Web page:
Social security trap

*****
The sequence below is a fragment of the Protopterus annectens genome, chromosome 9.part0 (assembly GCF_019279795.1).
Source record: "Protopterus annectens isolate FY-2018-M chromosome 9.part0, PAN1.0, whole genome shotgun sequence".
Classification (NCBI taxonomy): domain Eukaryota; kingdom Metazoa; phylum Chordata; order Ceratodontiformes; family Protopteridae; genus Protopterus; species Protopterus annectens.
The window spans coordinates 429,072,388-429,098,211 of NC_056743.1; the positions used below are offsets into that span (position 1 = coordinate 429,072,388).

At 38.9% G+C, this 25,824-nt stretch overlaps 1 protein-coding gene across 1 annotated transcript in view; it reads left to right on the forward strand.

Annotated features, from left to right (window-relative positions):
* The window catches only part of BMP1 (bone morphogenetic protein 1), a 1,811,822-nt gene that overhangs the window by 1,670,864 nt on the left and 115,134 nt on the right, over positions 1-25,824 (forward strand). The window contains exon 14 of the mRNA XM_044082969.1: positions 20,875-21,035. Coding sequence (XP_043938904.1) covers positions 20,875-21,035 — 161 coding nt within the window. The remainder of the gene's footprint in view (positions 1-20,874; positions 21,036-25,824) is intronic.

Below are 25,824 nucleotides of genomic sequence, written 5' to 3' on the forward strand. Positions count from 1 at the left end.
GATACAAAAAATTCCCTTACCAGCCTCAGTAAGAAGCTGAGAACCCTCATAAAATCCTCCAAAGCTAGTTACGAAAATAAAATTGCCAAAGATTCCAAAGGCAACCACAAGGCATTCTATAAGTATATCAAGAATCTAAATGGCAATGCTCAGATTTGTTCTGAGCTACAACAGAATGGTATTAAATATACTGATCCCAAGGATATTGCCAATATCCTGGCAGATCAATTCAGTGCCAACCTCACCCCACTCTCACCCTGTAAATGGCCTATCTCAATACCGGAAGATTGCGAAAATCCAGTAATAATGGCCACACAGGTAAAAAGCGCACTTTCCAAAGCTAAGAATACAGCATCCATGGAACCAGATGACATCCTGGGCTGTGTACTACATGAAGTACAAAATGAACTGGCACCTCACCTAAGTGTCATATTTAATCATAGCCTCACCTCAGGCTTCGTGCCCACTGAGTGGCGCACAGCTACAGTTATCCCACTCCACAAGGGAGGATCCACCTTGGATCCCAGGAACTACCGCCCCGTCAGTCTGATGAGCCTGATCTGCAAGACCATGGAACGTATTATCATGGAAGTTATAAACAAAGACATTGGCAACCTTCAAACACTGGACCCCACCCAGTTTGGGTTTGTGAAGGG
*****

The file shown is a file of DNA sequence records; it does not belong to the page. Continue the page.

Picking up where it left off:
The only thing the government’s proposals on social security reform, announced late yesterday, attempt to alleviate is its own political angst. The proposals definitely fall short of serving economic growth. Nor do they safeguard the much-awaited long-term restructuring of the nation’s pension system. The government’s proposals lack clarity and transparency. It is indicative that the General Accounting Office refused to countersign the provisions. An act unthinkable for a modern state, but the State’s «treasurer» has said that the burden on the budget – that is, the taxpayers’ burden – has not been made clear. The economy minister’s refusal to provide the data, demanded by employers, workers and the unions in order to weigh their positions, was unacceptable, even suspicious, given that only pro-PASOK unionists endorsed the deal. The State’s pledge to fund the Social Security Foundation (IKA) with 1 percent of GDP would be a positive move, were it accompanied by a real liberalization of auxiliary funds. The decision of a future merger sustains the unequal treatment as it concerns only poor auxiliary funds. It is obvious that 1 percent can only cover a portion of the huge public debt. But why does Economy Minister Nikos Christodoulakis not create reserve capital in order to accelerate the repayment of debts – for which PASOK is mostly responsible anyway? What is certain is that the present government will bequeath persistent problems to the next one. Are government officials sure that they will not be called upon to make difficult decisions in the future, or are they merely trying to sway voters? Similarly, it seems certain that, as regards the dilemma between a stronger economy or larger pensions, Christodoulakis and GSEE head Christos Polyzogopoulos have both turned their backs on the future by putting the burden on the shoulders of next generations.